Why Psychotherapy Works for Depression and Anxiety

In my own last two articles, I described some of the common factors which make psychotherapy effective (or ineffective) no matter what theoretical orientation it’s approached from. Those factors were:

  1. The therapeutic relationship. Here is the degree to that the therapist and the client feel aligned with one another in working toward a mutual goal.
  2. The therapist. Some therapists are consistently more efficient than others. Few researchers seem willing to study the differences between the really good therapists and the really bad ones, but their education to which a practitioner adheres to a specific treatment protocol doesn’t seem to contribute.

In this information, I’m going to draw those two factors together into a third, connecting factor, which I believe constitutes the primary basis for effective psychotherapy. Jerome Frank, the pioneer of the Common Factors approach to psychotherapy, referred to this connecting principle as persuasion.

I’ve had some arguments with other therapists before who disagree with the explicit utilization of persuasive tactics in psychotherapy, because they think that therapy should really be an egalitarian enterprise — the client should be given the full freedom of choice regarding how to answer treatment.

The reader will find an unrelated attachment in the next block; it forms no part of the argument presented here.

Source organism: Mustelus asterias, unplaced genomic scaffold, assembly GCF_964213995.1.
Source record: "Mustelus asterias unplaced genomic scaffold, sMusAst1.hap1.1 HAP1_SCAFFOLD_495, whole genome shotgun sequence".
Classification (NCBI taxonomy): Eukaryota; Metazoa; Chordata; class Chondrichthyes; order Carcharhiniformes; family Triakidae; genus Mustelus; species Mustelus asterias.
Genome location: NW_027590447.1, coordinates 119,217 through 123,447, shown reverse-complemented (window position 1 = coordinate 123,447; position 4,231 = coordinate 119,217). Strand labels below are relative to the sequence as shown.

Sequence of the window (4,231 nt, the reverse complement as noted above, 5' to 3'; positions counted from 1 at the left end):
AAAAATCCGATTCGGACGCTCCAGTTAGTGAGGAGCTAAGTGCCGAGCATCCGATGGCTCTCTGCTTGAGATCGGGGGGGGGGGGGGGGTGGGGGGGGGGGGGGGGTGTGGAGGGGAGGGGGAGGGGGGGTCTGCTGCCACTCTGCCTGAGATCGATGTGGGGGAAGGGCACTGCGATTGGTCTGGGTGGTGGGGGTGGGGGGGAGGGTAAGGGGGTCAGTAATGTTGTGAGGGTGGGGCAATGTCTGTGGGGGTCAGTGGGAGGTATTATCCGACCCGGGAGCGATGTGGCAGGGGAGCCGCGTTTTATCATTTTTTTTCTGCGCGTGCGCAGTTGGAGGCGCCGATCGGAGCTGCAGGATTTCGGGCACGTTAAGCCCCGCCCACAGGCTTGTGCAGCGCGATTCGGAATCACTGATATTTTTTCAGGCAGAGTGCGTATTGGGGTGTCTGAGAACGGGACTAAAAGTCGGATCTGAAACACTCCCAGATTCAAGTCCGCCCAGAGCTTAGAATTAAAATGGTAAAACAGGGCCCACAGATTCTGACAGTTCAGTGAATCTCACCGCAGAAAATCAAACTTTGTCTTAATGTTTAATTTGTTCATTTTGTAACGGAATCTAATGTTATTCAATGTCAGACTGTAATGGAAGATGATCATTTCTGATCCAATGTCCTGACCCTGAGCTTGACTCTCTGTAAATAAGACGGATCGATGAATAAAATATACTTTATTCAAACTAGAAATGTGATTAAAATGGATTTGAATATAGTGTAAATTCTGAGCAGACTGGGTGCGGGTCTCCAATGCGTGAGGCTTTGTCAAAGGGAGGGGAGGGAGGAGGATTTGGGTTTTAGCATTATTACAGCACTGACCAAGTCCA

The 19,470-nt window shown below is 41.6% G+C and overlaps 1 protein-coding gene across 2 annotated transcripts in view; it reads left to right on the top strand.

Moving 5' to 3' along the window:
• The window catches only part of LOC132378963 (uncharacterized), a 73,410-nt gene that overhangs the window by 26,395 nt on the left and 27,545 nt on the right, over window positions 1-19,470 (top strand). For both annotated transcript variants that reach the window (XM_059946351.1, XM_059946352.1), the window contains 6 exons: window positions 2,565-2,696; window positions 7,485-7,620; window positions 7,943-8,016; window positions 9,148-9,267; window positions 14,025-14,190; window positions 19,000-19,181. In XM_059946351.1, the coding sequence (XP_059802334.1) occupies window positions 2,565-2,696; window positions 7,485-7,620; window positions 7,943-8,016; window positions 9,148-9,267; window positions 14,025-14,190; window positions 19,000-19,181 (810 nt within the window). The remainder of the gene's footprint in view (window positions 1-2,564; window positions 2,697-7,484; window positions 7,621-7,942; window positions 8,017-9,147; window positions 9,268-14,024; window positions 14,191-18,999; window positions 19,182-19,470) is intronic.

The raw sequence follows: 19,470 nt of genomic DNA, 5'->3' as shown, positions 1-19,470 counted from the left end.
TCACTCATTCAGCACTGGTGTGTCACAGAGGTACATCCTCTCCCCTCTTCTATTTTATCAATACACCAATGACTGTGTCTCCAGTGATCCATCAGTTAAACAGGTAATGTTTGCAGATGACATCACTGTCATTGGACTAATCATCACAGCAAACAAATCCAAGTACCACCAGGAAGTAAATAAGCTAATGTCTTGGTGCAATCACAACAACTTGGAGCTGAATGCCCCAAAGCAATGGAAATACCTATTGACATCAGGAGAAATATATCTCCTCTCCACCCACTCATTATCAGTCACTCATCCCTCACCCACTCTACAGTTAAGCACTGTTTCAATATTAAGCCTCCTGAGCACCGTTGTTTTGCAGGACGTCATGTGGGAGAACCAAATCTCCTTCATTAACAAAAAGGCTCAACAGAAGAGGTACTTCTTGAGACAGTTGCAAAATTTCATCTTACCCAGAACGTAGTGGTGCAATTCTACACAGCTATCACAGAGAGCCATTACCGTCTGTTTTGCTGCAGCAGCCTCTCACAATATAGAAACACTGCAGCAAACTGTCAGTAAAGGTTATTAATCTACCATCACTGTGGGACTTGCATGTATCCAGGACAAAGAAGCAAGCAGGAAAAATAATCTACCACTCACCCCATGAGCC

My argument is that individuals often arrived at therapy specifically because they wish to believe something that they have not had the opportunity to create themselves believe. They would like to be convinced that life is worth living, or that the entire world is ultimately more pleasurable than it’s scary, or that they have more options available in their mind than they think like they do.

But there is more to psychotherapy than this type of direct persuasion. For me, psychotherapy is approximately why people are incapable of believe those things. It is approximately the belief systems which prevent them from accessing those possibilities. And so the job of addiction counseling Aurora is to help someone accept a new belief system. It doesn’t really matter which belief system they accept, provided that it’s wide enough and deep enough to support the types of experiences they certainly were missing before. This is exactly why all theories of psychotherapy yield similar results — they’re all myths about how a human mind works.

Due to this, the main determinants of growth and healing in psychotherapy are:

  • their education to that the therapist is able to successfully proselytize for his or her myth (charisma)
  • their education to that the client is able to engage with that myth (belief)
  • their education to that the therapist and client can apply that mythical system to the problems the client is facing in their own life (the therapeutic relationship.)

Dr. David Godot is a psychotherapist in Los Angeles, California. He specializes in the utilization of clinical hypnosis, and is experienced with anxiety, depression, addictions, and mind-body medicine — such as for example the treatment of migraine headaches or irritable bowel syndrome.

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